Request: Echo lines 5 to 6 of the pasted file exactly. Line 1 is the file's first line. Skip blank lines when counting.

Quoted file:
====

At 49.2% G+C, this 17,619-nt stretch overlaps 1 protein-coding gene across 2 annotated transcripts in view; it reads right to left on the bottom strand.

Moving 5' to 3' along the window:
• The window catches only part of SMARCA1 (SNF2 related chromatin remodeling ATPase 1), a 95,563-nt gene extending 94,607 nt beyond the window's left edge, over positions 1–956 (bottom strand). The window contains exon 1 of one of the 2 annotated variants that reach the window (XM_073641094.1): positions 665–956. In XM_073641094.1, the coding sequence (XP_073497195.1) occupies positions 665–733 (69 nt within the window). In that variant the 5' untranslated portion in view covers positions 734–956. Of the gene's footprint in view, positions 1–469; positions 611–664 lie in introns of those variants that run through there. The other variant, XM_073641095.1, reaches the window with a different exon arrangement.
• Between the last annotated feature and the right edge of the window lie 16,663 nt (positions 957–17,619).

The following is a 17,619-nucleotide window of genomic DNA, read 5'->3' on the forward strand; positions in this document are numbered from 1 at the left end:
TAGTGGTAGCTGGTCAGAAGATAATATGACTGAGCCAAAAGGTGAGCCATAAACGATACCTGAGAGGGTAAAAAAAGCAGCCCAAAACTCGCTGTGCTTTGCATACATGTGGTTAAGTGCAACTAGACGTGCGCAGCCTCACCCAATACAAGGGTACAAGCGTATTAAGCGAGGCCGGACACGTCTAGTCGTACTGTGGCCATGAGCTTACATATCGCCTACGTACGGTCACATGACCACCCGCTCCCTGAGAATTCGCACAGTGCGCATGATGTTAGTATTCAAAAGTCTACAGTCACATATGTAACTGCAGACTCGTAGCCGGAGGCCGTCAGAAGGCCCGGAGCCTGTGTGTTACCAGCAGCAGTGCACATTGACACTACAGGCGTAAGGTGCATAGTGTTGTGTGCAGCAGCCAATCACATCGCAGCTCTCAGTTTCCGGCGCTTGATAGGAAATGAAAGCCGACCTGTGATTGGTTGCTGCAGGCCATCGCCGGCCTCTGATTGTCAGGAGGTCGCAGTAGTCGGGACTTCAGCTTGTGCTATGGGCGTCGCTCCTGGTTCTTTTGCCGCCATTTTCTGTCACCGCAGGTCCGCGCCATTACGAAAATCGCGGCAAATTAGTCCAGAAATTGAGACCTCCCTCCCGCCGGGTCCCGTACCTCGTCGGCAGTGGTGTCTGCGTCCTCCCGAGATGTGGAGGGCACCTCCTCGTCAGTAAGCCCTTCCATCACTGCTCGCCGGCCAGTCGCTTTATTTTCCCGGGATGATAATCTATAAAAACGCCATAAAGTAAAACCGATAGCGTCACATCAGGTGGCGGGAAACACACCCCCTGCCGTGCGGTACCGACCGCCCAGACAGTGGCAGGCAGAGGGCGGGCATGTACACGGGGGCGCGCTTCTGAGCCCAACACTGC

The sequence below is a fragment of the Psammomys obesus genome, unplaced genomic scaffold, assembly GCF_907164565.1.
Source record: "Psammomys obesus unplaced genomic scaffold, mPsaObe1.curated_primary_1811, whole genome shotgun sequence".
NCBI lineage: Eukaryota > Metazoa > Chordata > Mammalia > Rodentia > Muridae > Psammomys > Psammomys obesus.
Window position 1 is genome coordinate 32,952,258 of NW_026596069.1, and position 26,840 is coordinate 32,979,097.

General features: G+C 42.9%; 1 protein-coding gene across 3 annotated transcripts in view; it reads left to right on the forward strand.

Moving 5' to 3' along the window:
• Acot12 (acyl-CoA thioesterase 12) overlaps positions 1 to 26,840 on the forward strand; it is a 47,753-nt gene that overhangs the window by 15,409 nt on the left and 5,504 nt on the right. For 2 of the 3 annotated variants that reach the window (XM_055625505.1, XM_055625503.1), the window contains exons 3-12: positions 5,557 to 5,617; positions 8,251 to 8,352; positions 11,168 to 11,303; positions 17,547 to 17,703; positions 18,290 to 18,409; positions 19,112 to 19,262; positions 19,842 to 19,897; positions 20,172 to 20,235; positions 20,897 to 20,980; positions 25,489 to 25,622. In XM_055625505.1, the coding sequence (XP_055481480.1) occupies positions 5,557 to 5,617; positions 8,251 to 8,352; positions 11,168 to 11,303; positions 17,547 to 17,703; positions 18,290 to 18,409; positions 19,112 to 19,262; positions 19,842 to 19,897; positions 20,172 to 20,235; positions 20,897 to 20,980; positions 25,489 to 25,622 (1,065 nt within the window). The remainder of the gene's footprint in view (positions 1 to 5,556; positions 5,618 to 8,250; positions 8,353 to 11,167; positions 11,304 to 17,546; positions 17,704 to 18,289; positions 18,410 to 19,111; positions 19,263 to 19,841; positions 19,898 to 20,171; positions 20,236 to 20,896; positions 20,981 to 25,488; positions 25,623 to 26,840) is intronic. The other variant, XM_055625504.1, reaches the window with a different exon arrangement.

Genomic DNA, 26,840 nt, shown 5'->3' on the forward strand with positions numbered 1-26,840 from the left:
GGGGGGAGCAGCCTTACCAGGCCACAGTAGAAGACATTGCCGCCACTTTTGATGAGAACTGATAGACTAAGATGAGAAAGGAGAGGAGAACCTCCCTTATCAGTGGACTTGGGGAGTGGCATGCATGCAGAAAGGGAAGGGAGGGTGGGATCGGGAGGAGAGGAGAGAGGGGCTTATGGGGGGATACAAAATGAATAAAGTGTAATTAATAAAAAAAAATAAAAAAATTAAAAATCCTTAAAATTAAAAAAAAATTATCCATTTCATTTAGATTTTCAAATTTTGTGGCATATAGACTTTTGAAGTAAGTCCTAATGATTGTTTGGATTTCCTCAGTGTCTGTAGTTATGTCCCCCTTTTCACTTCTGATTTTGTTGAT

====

The following is a 17,619-nucleotide window of genomic DNA, read 5'->3' on the forward strand; positions in this document are numbered from 1 at the left end:
TAGTGGTAGCTGGTCAGAAGATAATATGACTGAGCCAAAAGGTGAGCCATAAACGATACCTGAGAGGGTAAAAAAAGCAGCCCAAAACTCGCTGTGCTTTGCATACATGTGGTTAAGTGCAACTAGACGTGCGCAGCCTCACCCAATACAAGGGTACAAGCGTATTAAGCGAGGCCGGACACGTCTAGTCGTACTGTGGCCATGAGCTTACATATCGCCTACGTACGGTCACATGACCACCCGCTCCCTGAGAATTCGCACAGTGCGCATGATGTTAGTATTCAAAAGTCTACAGTCACATATGTAACTGCAGACTCGTAGCCGGAGGCCGTCAGAAGGCCCGGAGCCTGTGTGTTACCAGCAGCAGTGCACATTGACACTACAGGCGTAAGGTGCATAGTGTTGTGTGCAGCAGCCAATCACATCGCAGCTCTCAGTTTCCGGCGCTTGATAGGAAATGAAAGCCGACCTGTGATTGGTTGCTGCAGGCCATCGCCGGCCTCTGATTGTCAGGAGGTCGCAGTAGTCGGGACTTCAGCTTGTGCTATGGGCGTCGCTCCTGGTTCTTTTGCCGCCATTTTCTGTCACCGCAGGTCCGCGCCATTACGAAAATCGCGGCAAATTAGTCCAGAAATTGAGACCTCCCTCCCGCCGGGTCCCGTACCTCGTCGGCAGTGGTGTCTGCGTCCTCCCGAGATGTGGAGGGCACCTCCTCGTCAGTAAGCCCTTCCATCACTGCTCGCCGGCCAGTCGCTTTATTTTCCCGGGATGATAATCTATAAAAACGCCATAAAGTAAAACCGATAGCGTCACATCAGGTGGCGGGAAACACACCCCCTGCCGTGCGGTACCGACCGCCCAGACAGTGGCAGGCAGAGGGCGGGCATGTACACGGGGGCGCGCTTCTGAGCCCAACACTGC